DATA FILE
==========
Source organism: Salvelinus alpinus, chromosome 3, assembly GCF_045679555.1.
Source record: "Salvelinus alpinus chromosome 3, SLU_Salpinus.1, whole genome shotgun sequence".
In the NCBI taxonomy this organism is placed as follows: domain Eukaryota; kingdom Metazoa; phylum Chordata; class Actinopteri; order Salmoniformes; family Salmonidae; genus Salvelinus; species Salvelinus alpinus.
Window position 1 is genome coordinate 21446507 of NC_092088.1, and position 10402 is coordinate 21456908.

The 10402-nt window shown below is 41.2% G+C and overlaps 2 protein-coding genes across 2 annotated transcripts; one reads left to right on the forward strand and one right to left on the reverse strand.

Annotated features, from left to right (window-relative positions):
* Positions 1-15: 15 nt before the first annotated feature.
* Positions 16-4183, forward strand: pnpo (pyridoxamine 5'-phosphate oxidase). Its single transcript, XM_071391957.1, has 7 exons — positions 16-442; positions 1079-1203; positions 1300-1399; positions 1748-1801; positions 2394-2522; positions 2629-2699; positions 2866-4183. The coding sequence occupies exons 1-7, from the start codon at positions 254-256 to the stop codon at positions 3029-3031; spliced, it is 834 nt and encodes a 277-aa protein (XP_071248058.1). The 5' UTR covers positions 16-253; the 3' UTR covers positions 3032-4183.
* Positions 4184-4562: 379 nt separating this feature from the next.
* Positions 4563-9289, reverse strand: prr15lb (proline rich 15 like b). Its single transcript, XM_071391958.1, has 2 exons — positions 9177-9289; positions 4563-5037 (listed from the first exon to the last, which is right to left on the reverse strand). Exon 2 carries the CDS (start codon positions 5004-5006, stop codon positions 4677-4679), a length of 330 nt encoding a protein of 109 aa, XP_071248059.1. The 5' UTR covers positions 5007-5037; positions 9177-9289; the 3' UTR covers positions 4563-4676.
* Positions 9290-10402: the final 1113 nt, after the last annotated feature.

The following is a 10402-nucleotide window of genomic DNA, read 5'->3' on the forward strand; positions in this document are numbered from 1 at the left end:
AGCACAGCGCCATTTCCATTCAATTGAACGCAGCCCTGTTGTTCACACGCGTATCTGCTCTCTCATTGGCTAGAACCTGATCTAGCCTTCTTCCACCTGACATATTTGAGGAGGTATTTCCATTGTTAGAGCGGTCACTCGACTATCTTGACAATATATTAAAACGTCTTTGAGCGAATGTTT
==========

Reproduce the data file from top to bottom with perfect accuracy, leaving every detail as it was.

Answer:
Source organism: Salvelinus alpinus, chromosome 3, assembly GCF_045679555.1.
Source record: "Salvelinus alpinus chromosome 3, SLU_Salpinus.1, whole genome shotgun sequence".
In the NCBI taxonomy this organism is placed as follows: domain Eukaryota; kingdom Metazoa; phylum Chordata; class Actinopteri; order Salmoniformes; family Salmonidae; genus Salvelinus; species Salvelinus alpinus.
Window position 1 is genome coordinate 21446507 of NC_092088.1, and position 10402 is coordinate 21456908.

The 10402-nt window shown below is 41.2% G+C and overlaps 2 protein-coding genes across 2 annotated transcripts; one reads left to right on the forward strand and one right to left on the reverse strand.

Annotated features, from left to right (window-relative positions):
* Positions 1-15: 15 nt before the first annotated feature.
* Positions 16-4183, forward strand: pnpo (pyridoxamine 5'-phosphate oxidase). Its single transcript, XM_071391957.1, has 7 exons — positions 16-442; positions 1079-1203; positions 1300-1399; positions 1748-1801; positions 2394-2522; positions 2629-2699; positions 2866-4183. The coding sequence occupies exons 1-7, from the start codon at positions 254-256 to the stop codon at positions 3029-3031; spliced, it is 834 nt and encodes a 277-aa protein (XP_071248058.1). The 5' UTR covers positions 16-253; the 3' UTR covers positions 3032-4183.
* Positions 4184-4562: 379 nt separating this feature from the next.
* Positions 4563-9289, reverse strand: prr15lb (proline rich 15 like b). Its single transcript, XM_071391958.1, has 2 exons — positions 9177-9289; positions 4563-5037 (listed from the first exon to the last, which is right to left on the reverse strand). Exon 2 carries the CDS (start codon positions 5004-5006, stop codon positions 4677-4679), a length of 330 nt encoding a protein of 109 aa, XP_071248059.1. The 5' UTR covers positions 5007-5037; positions 9177-9289; the 3' UTR covers positions 4563-4676.
* Positions 9290-10402: the final 1113 nt, after the last annotated feature.

The following is a 10402-nucleotide window of genomic DNA, read 5'->3' on the forward strand; positions in this document are numbered from 1 at the left end:
AGCACAGCGCCATTTCCATTCAATTGAACGCAGCCCTGTTGTTCACACGCGTATCTGCTCTCTCATTGGCTAGAACCTGATCTAGCCTTCTTCCACCTGACATATTTGAGGAGGTATTTCCATTGTTAGAGCGGTCACTCGACTATCTTGACAATATATTAAAACGTCTTTGAGCGAATGTTT